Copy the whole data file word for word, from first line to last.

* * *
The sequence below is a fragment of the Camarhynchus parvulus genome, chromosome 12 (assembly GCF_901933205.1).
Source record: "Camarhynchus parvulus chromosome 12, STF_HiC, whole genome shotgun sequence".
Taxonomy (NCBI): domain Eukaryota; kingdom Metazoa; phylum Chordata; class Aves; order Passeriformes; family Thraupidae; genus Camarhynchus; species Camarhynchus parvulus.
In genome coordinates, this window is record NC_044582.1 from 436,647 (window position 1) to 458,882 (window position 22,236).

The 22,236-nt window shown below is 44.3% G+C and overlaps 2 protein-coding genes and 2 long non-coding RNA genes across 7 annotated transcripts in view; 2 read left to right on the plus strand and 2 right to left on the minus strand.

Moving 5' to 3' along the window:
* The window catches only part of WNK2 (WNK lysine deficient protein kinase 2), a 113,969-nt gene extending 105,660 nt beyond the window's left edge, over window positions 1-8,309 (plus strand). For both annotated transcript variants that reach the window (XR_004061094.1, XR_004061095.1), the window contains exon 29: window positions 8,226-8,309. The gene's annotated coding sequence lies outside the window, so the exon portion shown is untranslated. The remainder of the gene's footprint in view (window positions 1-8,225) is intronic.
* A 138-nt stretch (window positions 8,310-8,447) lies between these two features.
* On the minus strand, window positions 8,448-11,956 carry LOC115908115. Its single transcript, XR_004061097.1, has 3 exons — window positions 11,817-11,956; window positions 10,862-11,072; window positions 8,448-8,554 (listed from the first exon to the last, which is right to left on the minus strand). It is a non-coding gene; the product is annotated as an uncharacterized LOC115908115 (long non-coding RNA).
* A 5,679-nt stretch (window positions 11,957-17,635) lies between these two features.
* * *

The sequence below is a fragment of the Camarhynchus parvulus genome, chromosome 12 (assembly GCF_901933205.1).
Source record: "Camarhynchus parvulus chromosome 12, STF_HiC, whole genome shotgun sequence".
Taxonomy (NCBI): domain Eukaryota; kingdom Metazoa; phylum Chordata; class Aves; order Passeriformes; family Thraupidae; genus Camarhynchus; species Camarhynchus parvulus.
In genome coordinates, this window is record NC_044582.1 from 436,647 (window position 1) to 458,882 (window position 22,236).

The 22,236-nt window shown below is 44.3% G+C and overlaps 2 protein-coding genes and 2 long non-coding RNA genes across 7 annotated transcripts in view; 2 read left to right on the plus strand and 2 right to left on the minus strand.

Moving 5' to 3' along the window:
* The window catches only part of WNK2 (WNK lysine deficient protein kinase 2), a 113,969-nt gene extending 105,660 nt beyond the window's left edge, over window positions 1-8,309 (plus strand). For both annotated transcript variants that reach the window (XR_004061094.1, XR_004061095.1), the window contains exon 29: window positions 8,226-8,309. The gene's annotated coding sequence lies outside the window, so the exon portion shown is untranslated. The remainder of the gene's footprint in view (window positions 1-8,225) is intronic.
* A 138-nt stretch (window positions 8,310-8,447) lies between these two features.
* On the minus strand, window positions 8,448-11,956 carry LOC115908115. Its single transcript, XR_004061097.1, has 3 exons — window positions 11,817-11,956; window positions 10,862-11,072; window positions 8,448-8,554 (listed from the first exon to the last, which is right to left on the minus strand). It is a non-coding gene; the product is annotated as an uncharacterized LOC115908115 (long non-coding RNA).
* A 5,679-nt stretch (window positions 11,957-17,635) lies between these two features.